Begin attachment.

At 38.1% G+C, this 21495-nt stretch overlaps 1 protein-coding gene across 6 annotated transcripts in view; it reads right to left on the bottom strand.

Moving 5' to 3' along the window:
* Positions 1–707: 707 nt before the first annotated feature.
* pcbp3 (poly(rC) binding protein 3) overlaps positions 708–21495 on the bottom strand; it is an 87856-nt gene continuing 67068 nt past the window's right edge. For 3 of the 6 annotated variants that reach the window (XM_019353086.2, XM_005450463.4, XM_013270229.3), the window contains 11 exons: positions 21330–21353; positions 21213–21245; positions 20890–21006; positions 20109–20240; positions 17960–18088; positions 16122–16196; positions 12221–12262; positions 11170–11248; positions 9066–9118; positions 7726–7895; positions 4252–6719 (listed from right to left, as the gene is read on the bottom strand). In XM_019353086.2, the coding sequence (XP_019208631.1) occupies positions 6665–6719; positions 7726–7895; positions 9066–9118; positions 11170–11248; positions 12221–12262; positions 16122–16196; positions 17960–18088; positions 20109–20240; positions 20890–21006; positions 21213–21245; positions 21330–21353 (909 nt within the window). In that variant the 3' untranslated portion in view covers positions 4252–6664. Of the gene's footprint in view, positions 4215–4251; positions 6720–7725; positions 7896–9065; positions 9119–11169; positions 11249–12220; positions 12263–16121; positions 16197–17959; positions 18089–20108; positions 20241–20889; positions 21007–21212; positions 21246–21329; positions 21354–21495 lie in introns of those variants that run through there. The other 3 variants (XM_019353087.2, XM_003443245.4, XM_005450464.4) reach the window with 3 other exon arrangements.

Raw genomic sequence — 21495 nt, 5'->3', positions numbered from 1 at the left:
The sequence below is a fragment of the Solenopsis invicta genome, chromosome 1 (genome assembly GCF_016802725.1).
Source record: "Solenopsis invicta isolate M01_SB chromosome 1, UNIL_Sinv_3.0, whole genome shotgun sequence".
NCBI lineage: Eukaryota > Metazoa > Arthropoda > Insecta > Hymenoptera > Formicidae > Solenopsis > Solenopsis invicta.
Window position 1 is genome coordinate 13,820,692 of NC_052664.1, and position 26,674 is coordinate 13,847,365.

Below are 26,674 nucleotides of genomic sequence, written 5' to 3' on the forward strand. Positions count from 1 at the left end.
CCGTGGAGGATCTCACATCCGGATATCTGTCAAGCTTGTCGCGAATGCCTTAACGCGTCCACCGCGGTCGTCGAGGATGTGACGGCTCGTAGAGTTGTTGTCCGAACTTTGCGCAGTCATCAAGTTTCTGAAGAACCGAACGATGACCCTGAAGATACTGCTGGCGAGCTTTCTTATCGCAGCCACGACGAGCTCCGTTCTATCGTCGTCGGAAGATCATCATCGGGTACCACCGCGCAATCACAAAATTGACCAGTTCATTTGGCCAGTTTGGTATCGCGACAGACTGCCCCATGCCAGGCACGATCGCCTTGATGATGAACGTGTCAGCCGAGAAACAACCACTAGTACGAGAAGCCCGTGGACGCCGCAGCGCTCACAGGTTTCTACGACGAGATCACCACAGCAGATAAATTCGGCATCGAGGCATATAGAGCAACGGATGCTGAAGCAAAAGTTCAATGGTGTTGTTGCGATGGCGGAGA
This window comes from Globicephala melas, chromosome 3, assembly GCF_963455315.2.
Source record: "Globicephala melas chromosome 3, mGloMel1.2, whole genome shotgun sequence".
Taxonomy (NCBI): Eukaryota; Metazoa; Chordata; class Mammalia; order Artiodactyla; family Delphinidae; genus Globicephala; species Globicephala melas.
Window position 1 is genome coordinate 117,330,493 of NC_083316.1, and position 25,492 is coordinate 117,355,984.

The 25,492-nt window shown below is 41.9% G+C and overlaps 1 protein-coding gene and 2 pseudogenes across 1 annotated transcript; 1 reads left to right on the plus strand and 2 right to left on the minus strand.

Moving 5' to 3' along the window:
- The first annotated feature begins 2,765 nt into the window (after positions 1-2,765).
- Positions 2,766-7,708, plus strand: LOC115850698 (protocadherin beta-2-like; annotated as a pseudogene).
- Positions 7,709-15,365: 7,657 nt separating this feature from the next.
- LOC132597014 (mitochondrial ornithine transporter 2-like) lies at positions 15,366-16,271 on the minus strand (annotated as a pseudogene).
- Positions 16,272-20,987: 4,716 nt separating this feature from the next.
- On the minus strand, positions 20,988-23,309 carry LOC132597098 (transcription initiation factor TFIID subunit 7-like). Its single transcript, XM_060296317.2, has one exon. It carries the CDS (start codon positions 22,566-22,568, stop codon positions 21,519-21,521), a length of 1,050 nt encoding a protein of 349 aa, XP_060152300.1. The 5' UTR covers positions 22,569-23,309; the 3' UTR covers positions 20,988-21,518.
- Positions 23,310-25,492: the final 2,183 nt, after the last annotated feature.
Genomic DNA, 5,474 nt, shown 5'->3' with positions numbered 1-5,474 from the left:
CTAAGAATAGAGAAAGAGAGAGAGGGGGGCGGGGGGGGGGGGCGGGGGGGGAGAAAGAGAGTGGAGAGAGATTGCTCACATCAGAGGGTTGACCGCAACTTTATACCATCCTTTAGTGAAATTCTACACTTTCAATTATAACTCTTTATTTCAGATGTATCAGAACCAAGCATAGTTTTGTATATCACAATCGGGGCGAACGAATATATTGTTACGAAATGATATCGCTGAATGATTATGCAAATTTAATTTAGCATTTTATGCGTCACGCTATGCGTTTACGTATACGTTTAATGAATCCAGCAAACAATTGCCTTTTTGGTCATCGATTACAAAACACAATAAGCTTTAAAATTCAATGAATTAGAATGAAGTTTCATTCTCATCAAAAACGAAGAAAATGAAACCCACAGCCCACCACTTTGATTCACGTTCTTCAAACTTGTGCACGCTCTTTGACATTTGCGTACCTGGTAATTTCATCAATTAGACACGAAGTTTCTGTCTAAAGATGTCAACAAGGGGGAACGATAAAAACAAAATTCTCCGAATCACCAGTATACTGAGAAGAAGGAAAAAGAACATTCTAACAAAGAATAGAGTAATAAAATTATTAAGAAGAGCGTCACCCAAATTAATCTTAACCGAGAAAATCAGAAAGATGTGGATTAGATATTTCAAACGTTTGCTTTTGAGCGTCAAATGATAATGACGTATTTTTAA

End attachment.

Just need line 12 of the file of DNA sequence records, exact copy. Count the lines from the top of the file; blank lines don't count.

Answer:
This window comes from Globicephala melas, chromosome 3, assembly GCF_963455315.2.